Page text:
Just a day after his eternal rival Cristiano Ronaldo scored a sensational hat-trick to secure a 3-3 draw for Portugal against Spain, Messi had a golden chance to write his own headlines.
The Argentine stepped up to the spot with the teams locked at 1-1 in Moscow's Spartak Stadium after Rurik Gislason was adjudged to have brought down Maximiliano Meza in the 63rd minute.
But Hannes Halldorsson guessed correctly and palmed away the Argentine skipper's side-footed effort and, despite intense pressure, Iceland held on for a famous draw in their debut at a World Cup finals.
Sergio Aguero scored the opener for the two-time world champions in the 19th minute but his strike was almost immediately cancelled out by Alfred Finnbogaso.
A downcast Messi spoke of his disappointment at the penalty miss.
“There is a bitterness of not being able to give the team all three points because I think we deserved it,” the Barcelona icon said.
Messi is yet to win a major international tournament and time is running out with his 31st birthday looming.
It was another extraordinary result in the history of Iceland, who famously dumped England out of Euro 2016.
The island nation of 330,000 is the smallest country ever to qualify for the finals but emphatically showed they can mix it with the heavyweights.
VAR steps in
In the first match of the day, France launched their World Cup campaign with a hard-fought win against Australia as VAR was used for the first time at a World Cup.
The Group C match in Kazan was goalless when Antoine Griezmann went down after a tackle in the second half. Uruguayan referee Andres Cunha did not award a penalty but after viewing the VAR footage, ruled it was a spot-kick and Griezmann gave France a 1-0 lead.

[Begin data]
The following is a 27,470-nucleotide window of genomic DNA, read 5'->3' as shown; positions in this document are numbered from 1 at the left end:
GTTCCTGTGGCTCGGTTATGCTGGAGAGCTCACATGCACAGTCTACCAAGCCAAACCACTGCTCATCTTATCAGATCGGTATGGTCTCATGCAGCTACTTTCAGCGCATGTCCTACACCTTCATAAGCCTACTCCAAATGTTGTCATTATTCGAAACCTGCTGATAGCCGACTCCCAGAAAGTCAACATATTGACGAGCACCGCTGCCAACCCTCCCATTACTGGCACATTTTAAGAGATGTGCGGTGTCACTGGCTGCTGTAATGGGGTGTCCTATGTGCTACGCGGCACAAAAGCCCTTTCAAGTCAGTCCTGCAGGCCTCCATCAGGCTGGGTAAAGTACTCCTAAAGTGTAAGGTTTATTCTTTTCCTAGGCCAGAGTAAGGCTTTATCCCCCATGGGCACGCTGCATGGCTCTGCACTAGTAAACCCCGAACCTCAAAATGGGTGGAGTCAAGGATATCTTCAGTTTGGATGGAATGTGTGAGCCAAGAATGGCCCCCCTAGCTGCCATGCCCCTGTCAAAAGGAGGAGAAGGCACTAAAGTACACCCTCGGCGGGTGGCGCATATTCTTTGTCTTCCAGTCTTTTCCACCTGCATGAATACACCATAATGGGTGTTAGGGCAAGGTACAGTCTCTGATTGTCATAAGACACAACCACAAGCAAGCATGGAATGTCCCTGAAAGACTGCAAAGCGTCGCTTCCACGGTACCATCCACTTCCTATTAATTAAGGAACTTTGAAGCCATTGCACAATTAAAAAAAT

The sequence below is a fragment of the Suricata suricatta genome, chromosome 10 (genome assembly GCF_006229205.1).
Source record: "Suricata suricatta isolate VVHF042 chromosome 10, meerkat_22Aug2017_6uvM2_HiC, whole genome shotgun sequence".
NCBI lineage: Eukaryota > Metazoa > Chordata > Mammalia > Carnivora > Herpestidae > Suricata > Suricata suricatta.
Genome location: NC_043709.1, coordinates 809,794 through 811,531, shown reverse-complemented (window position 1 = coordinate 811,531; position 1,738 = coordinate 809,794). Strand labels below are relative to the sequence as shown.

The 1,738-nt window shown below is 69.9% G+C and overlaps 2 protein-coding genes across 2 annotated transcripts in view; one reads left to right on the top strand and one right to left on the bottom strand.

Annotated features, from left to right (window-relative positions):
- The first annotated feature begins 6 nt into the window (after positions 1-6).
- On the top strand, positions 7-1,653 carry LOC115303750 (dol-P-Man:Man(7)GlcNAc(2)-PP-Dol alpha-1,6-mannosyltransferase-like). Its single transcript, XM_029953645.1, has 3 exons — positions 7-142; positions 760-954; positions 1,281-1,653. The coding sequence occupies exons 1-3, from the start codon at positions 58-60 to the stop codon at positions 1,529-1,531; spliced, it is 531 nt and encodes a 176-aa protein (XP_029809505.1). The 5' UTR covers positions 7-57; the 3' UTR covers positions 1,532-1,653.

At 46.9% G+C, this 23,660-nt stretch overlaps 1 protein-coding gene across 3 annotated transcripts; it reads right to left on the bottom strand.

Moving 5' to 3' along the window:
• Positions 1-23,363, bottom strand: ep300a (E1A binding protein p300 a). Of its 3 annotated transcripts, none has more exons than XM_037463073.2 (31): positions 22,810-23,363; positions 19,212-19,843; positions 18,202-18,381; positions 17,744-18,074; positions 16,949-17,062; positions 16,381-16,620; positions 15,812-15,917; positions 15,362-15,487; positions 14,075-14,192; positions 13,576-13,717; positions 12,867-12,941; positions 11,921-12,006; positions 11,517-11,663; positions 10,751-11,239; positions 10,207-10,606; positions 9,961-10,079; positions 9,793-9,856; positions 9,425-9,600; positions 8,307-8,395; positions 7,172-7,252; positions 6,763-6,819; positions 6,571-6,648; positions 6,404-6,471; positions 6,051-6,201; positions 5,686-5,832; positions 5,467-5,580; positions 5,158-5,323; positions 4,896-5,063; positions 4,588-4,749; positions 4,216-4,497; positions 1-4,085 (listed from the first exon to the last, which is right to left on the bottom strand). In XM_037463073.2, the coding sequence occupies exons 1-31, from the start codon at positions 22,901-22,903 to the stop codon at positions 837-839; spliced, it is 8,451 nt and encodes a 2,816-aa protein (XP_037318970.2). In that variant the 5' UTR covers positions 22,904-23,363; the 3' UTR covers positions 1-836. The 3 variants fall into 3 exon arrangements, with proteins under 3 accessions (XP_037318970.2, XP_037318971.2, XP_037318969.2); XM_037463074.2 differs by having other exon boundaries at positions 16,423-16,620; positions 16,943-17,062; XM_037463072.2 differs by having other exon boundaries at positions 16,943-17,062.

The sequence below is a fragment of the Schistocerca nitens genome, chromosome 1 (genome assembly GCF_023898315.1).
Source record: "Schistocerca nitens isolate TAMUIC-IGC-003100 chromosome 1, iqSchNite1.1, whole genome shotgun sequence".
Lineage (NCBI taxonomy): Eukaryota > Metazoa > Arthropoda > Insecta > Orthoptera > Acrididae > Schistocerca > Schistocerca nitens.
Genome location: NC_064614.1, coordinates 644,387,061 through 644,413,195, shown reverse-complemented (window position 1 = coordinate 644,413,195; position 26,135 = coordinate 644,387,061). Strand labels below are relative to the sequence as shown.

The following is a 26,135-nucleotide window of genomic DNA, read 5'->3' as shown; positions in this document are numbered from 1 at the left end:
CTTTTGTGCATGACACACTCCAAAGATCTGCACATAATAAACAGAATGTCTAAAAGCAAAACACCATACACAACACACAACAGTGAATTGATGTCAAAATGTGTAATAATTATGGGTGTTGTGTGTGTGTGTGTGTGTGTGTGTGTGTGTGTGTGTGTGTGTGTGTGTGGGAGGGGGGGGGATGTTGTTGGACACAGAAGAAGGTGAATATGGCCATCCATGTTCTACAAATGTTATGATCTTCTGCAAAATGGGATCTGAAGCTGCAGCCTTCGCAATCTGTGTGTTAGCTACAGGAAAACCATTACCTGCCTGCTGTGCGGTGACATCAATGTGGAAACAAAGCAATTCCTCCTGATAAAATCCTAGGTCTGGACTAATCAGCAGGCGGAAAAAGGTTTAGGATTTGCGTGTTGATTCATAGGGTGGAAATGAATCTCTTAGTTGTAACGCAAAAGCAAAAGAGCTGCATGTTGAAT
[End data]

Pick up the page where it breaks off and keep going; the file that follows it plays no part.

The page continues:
Minutes later the Socceroos drew level through a penalty of their own, although this time it was awarded by the referee, with Mile Jedinak coolly beating Hugo Lloris.
But Paul Pogba won a tight match for the 1998 champions when his shot bounced over the line off the crossbar in the 81st minute.
VAR has been used to varying degrees of success in Serie A and the German Bundesliga, while FIFA used the system at the Confederations Cup in Russia last year.
“Luckily for us the system was there,” Griezmann said. “When the referee went to see the video, I thought it was a penalty. I was already thinking about how I would take it.”
France coach Didier Deschamps said the Euro 2016 finalists must improve.
“It’s the World Cup, it’s the first match. But, yes, we must do better, and we can do better,” he said.
In the day’s later games, Denmark broke Peru’s hearts as the South American country made their first appearance in the finals since 1982.
Peruvian fans have arrived in Russia in droves to celebrate their return to the sporting spectacle, but were left crestfallen after Yussuf Poulsen’s second-half goal secured a 1-0 win for the Danes in Group C.
Midfielder Christian Cueva missed a penalty for Los Incas to compound their misery.
“We had an enormous amount of fans and it was sad they came so far to see us lose, they deserved at least a draw,” said Peru coach Ricardo Gareca.
“We didn't deserve to lose, but we can’t cry over spilt milk.”
Meanwhile in Group D, Croatia took advantage of Argentina's slip against Iceland to record a comfortable 2-0 win over Nigeria.
A penalty from Real Madrid star Luka Modric and an own goal from Oghenekaro Etebo secured the points for the Croatians in Kaliningrad, sending them to the top of the standings.
Croatia face Argentina in their second group game.
“It’s going to be a very difficult match,” Modric said afterwards. “They have huge amounts of quality, but this win will really boost our confidence and we are going to up our game.”
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